OK, well, so, traditionally, when you were taking backups, there was a kind of a rule of three that you had to not only have a single backup. You had to have enough backups to cater for the fact the backups themselves may be destroyed. And indeed, what a lot of organizations used to do was they used to move data around physically. So you would have a backup on premises and you might actually send a backup to a remote site where it will be put in a fireproof safe. Now, all of that movement introduced risk. And one of the interesting things is that, of course, the cloud services provide a widely spread set of resources that are maintained to a very high level of availability, and so it quickly became obvious that one of the places you could store your backups was in a cloud service. And indeed, that has become a very good solution for many organizations and for many circumstances. So this means that if you want to be able to do away with the need to send your backup media around the world, physically, you can actually just move them to a cloud service. And many of the cloud services now provide interfaces, which make it really easy for a traditional backup on site to back up to the cloud. A second part of all of this is that the cloud also provides a component of a disaster recovery solution. So that if, for example, you not only lose your data but you lose your service, say, for example, your data center is compromised, there's no power or it burns down or whatever. Then if you had put your backup data into the cloud, then you can actually, by doing the right things, you could arrange that your service then restores from the cloud, and so the cloud provides both the ability to hold the data and to provide a disaster recovery. And indeed, the second part is one of the reasons why a lot of organizations use the cloud. Because to have two data centers if you're running things on premises is very expensive, but to have a cloud disaster recovery strategy, which means you can fail over to the cloud if you need is a much cheaper option.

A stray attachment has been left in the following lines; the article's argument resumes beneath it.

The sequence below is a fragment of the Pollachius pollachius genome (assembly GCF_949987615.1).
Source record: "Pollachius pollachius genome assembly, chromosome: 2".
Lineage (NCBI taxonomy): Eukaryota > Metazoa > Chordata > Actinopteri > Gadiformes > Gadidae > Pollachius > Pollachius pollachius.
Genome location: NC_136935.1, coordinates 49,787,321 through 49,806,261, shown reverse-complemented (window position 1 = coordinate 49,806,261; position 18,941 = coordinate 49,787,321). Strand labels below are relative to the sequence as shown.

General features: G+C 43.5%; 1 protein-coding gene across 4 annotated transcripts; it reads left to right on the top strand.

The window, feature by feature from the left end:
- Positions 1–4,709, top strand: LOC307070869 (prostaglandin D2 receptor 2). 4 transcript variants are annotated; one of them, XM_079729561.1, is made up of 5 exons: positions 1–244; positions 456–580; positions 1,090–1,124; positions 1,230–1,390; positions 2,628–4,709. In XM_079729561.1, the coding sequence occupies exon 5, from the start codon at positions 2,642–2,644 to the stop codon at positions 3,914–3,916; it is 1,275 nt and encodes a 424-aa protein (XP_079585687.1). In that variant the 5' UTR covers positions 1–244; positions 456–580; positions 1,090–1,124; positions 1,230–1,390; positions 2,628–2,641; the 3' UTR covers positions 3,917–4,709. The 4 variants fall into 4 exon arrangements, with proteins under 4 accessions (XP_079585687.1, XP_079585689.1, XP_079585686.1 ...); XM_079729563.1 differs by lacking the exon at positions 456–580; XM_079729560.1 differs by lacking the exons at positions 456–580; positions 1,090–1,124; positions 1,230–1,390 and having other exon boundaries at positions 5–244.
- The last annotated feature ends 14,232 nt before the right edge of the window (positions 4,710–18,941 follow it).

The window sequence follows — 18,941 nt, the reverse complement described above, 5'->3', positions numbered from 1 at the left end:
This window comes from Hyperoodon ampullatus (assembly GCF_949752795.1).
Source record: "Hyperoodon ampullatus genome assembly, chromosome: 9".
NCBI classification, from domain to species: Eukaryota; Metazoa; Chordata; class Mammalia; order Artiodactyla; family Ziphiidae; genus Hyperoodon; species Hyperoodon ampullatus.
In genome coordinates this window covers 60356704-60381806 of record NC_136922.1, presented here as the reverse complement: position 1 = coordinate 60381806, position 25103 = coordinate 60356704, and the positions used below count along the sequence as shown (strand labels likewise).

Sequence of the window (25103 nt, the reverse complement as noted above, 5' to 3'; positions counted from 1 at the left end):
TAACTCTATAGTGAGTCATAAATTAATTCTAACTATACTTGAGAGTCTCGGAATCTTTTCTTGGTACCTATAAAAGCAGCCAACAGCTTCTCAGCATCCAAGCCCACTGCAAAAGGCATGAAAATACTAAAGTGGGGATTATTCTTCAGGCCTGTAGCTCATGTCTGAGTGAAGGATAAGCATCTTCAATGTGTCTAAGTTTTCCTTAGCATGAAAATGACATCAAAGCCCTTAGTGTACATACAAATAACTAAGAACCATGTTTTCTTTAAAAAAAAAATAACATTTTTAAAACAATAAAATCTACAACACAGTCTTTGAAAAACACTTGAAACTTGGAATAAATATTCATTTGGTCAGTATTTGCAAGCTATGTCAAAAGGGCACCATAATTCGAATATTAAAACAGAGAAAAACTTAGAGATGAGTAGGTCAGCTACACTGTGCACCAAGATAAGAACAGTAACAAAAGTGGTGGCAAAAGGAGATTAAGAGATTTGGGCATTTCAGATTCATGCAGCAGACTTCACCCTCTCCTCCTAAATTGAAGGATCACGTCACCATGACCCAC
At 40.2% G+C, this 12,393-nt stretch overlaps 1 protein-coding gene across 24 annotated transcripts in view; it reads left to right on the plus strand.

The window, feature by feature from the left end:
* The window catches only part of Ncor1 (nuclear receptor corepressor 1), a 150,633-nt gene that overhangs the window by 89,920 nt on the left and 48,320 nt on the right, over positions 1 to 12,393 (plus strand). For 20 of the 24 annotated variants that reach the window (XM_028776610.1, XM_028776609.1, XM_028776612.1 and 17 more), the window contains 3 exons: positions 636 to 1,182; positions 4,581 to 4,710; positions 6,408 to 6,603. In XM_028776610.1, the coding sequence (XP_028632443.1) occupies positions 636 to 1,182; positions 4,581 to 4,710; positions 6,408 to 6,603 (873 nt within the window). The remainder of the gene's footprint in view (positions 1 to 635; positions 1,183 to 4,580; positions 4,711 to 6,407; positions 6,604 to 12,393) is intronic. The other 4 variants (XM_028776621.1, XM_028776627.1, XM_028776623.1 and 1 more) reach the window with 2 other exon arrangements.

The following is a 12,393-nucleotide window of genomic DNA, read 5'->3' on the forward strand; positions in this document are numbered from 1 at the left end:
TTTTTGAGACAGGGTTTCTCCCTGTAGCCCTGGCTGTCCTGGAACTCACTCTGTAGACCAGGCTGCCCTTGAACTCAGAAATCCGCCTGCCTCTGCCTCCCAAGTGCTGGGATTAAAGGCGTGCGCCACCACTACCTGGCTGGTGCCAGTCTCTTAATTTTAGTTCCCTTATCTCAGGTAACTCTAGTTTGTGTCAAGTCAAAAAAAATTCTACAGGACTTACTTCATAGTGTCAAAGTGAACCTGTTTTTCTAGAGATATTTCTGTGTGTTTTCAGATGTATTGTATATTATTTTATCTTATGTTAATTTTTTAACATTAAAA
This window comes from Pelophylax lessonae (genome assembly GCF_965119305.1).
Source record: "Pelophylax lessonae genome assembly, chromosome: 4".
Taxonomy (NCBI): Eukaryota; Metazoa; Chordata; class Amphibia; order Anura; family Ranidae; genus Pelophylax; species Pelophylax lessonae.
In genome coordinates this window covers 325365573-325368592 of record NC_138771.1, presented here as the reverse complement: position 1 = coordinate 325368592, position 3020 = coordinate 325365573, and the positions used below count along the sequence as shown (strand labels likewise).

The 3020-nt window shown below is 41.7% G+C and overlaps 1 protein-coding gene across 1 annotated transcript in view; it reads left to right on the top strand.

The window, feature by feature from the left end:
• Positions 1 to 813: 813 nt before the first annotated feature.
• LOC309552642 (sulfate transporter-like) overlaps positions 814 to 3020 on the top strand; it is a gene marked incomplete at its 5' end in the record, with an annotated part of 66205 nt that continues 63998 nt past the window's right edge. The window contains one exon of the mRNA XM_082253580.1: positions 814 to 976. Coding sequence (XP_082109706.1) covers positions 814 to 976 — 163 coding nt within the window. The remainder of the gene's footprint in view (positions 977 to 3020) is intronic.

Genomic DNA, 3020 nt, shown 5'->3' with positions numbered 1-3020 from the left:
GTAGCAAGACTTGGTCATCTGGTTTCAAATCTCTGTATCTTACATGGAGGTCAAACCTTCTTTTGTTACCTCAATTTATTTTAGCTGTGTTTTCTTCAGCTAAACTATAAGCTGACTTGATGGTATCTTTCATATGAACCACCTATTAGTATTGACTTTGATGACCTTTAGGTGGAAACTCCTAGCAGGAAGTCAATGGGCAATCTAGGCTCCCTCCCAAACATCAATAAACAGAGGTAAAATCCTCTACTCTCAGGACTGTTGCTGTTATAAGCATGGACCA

Right. We as advisers, we have invested lots of time and worked with many customers in understanding what compliance challenges come with processing data in the cloud. Of course, us being based in Europe, of course, we need to adhere to the GDPR and moving data outside of the European Union and its premises might be a problem when processing data. Does the same hold true for just storing backup data in the cloud? Are there any compliance challenges that we have to look at when using cloud backup?